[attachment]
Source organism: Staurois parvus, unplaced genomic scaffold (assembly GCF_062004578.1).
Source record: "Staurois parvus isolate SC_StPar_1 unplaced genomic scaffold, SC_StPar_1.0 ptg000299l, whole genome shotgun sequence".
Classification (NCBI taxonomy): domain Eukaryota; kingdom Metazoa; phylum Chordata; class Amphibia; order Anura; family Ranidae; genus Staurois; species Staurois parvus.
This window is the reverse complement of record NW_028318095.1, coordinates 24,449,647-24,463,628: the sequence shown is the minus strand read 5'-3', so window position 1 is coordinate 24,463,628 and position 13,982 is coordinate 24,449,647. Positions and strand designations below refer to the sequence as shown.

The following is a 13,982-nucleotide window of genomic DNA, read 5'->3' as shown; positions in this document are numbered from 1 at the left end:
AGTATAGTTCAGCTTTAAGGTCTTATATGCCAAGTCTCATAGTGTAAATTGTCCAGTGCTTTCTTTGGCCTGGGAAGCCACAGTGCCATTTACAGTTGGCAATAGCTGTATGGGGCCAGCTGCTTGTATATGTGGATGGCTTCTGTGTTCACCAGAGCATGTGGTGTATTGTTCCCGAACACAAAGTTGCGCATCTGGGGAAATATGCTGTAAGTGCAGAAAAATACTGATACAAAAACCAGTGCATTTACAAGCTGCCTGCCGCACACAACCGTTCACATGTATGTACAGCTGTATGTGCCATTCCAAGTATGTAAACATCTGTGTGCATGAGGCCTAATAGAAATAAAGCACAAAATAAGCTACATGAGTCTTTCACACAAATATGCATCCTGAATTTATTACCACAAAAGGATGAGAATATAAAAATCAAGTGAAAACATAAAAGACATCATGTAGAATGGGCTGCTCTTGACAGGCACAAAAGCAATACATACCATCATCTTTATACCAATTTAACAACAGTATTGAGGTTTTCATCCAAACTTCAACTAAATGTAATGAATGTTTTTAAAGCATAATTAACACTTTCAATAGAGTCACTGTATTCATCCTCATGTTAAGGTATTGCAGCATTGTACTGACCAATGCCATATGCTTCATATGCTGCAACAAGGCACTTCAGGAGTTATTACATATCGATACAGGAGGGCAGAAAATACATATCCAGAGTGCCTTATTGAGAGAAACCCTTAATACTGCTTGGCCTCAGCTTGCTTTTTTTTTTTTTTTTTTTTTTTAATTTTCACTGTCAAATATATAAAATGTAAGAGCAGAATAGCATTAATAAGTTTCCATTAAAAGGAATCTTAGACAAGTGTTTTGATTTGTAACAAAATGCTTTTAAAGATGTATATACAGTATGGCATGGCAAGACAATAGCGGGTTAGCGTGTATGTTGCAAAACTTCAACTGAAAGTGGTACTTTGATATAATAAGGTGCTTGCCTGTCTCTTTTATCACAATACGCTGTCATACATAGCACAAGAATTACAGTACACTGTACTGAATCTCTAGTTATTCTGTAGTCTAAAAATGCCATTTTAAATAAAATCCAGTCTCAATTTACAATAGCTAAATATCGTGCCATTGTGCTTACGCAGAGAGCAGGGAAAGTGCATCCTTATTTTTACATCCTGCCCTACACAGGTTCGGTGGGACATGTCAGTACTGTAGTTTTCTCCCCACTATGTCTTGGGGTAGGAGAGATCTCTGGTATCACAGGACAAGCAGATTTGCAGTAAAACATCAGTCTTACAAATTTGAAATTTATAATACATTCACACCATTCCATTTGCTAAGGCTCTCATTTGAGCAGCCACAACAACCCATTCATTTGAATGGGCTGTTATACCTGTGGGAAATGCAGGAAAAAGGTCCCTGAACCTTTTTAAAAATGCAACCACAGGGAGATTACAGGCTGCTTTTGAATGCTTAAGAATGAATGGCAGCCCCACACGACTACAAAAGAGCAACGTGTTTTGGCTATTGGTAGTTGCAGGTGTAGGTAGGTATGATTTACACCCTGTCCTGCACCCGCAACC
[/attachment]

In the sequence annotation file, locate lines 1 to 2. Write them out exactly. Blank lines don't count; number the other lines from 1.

Source organism: Staurois parvus, unplaced genomic scaffold (assembly GCF_062004578.1).
Source record: "Staurois parvus isolate SC_StPar_1 unplaced genomic scaffold, SC_StPar_1.0 ptg000299l, whole genome shotgun sequence".